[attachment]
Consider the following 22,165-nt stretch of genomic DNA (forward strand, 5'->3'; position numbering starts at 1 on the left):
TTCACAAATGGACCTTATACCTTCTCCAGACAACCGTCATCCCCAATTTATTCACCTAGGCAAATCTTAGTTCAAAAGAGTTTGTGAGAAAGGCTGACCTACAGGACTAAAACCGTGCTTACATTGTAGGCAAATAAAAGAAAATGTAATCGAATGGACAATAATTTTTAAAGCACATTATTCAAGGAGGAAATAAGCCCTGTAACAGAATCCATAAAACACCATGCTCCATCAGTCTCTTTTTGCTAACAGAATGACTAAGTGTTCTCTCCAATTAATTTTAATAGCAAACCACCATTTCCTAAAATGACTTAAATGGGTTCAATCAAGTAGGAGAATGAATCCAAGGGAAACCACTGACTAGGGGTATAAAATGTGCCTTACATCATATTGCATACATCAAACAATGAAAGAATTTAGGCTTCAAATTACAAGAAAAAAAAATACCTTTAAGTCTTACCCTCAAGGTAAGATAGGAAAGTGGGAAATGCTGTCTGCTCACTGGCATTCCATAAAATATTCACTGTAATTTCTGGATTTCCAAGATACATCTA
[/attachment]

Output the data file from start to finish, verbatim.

Consider the following 22,165-nt stretch of genomic DNA (forward strand, 5'->3'; position numbering starts at 1 on the left):
TTCACAAATGGACCTTATACCTTCTCCAGACAACCGTCATCCCCAATTTATTCACCTAGGCAAATCTTAGTTCAAAAGAGTTTGTGAGAAAGGCTGACCTACAGGACTAAAACCGTGCTTACATTGTAGGCAAATAAAAGAAAATGTAATCGAATGGACAATAATTTTTAAAGCACATTATTCAAGGAGGAAATAAGCCCTGTAACAGAATCCATAAAACACCATGCTCCATCAGTCTCTTTTTGCTAACAGAATGACTAAGTGTTCTCTCCAATTAATTTTAATAGCAAACCACCATTTCCTAAAATGACTTAAATGGGTTCAATCAAGTAGGAGAATGAATCCAAGGGAAACCACTGACTAGGGGTATAAAATGTGCCTTACATCATATTGCATACATCAAACAATGAAAGAATTTAGGCTTCAAATTACAAGAAAAAAAAATACCTTTAAGTCTTACCCTCAAGGTAAGATAGGAAAGTGGGAAATGCTGTCTGCTCACTGGCATTCCATAAAATATTCACTGTAATTTCTGGATTTCCAAGATACATCTA